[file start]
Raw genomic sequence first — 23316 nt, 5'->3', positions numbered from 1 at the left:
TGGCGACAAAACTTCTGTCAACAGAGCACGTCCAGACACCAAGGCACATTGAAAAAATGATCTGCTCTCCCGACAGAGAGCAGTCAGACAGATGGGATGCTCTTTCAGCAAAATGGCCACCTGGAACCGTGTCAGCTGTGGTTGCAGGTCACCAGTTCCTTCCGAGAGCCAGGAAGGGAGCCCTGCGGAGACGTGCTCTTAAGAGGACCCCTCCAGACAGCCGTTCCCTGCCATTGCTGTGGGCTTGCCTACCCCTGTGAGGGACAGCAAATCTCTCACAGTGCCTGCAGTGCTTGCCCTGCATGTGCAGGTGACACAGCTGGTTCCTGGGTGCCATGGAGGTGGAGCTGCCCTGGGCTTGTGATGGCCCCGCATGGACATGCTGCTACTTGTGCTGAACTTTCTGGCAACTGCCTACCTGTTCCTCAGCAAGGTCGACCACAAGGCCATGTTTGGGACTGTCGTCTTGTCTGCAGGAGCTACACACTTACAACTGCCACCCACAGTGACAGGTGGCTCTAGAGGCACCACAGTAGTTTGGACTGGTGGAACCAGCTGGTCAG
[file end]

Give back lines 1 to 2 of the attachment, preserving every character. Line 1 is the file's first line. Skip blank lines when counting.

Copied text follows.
Raw genomic sequence first — 23316 nt, 5'->3', positions numbered from 1 at the left:
TGGCGACAAAACTTCTGTCAACAGAGCACGTCCAGACACCAAGGCACATTGAAAAAATGATCTGCTCTCCCGACAGAGAGCAGTCAGACAGATGGGATGCTCTTTCAGCAAAATGGCCACCTGGAACCGTGTCAGCTGTGGTTGCAGGTCACCAGTTCCTTCCGAGAGCCAGGAAGGGAGCCCTGCGGAGACGTGCTCTTAAGAGGACCCCTCCAGACAGCCGTTCCCTGCCATTGCTGTGGGCTTGCCTACCCCTGTGAGGGACAGCAAATCTCTCACAGTGCCTGCAGTGCTTGCCCTGCATGTGCAGGTGACACAGCTGGTTCCTGGGTGCCATGGAGGTGGAGCTGCCCTGGGCTTGTGATGGCCCCGCATGGACATGCTGCTACTTGTGCTGAACTTTCTGGCAACTGCCTACCTGTTCCTCAGCAAGGTCGACCACAAGGCCATGTTTGGGACTGTCGTCTTGTCTGCAGGAGCTACACACTTACAACTGCCACCCACAGTGACAGGTGGCTCTAGAGGCACCACAGTAGTTTGGACTGGTGGAACCAGCTGGTCAG